Americans dug for new word definitions in Google this year, looking up terms like tacit, cacao and foray, driven by a nearly singular pursuit – Wordle.
The word Wordle itself crowned the top spot as Google’s most searched term globally and in the US in 2022.
The searches were revealed by the tech giant in their annual Year in Search report.
Released by software engineer Josh Wardle in 2021, the daily word game’s simplicity has found mass appeal.
Users are given a maximum of six attempts to guess the word of the day. It’s always a five letter word and the word is the same for everyone.
Wordle became so popular that Google searches from desperate players looking for answers affected other top Google search trends. Seven of the top 10 searched-for word definitions in 2022 were Wordle answers including cacao, homer, canny, foray, trove, saute and tacit.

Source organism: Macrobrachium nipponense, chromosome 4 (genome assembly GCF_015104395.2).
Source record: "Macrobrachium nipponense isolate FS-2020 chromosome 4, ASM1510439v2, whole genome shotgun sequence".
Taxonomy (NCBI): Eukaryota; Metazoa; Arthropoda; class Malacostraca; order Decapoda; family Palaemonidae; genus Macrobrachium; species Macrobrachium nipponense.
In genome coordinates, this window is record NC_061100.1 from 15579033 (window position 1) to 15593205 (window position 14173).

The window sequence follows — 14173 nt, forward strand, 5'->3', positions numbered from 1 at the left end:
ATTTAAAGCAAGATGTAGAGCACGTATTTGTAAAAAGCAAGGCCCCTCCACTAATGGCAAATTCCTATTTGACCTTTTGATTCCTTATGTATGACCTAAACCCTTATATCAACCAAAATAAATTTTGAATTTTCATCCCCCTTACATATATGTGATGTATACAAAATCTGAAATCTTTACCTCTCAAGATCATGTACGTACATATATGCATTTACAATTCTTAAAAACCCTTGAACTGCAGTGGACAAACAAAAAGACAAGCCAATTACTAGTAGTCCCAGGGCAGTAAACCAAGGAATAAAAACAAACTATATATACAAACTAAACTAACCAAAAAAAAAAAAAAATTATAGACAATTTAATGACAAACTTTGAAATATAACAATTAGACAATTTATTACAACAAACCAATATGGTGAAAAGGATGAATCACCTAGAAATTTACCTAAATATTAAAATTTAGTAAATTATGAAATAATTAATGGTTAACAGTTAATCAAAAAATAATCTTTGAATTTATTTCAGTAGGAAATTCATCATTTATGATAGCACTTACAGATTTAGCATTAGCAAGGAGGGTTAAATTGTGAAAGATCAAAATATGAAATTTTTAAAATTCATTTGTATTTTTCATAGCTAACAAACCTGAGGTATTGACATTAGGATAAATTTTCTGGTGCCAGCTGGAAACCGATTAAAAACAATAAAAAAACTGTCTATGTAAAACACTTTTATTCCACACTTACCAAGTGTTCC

Major events also made an impact in online searches.
The death of Queen Elizabeth II in September made the top five for overall global search interest. Ukraine was the third most widely searched term.
As far as celebrities go, Johnny Depp topped the search-interest charts among actors, following his defamation case against Amber Heard over the summer.
Depp was followed by Will Smith, who made headlines after slapping comedian Chris Rock live onstage in front of millions tuned into the Academy Awards.
Tennis icon Serena Williams appeared as the number two most-searched athlete in the US, flung into the spotlight by the announcement of her retirement and the media storm trailing Williams’ final moments of her last US Open.
And Googlers in the US showed a keen interest in getting rich quick. Lottery games Mega Millions and Powerball numbers were high in the top 10 search-interest spots in the US and globally.
The Google trend report also made note of the interesting ways in which users searched for information, like snapping a photo, speaking into the phone and – humming.
Phones today use algorithms to solve that common conundrum of “what’s this song”? And users can hum, whistle or sing 10-15 seconds of a melody into their phone to figure out what song that might be stuck in their heads. (BBC)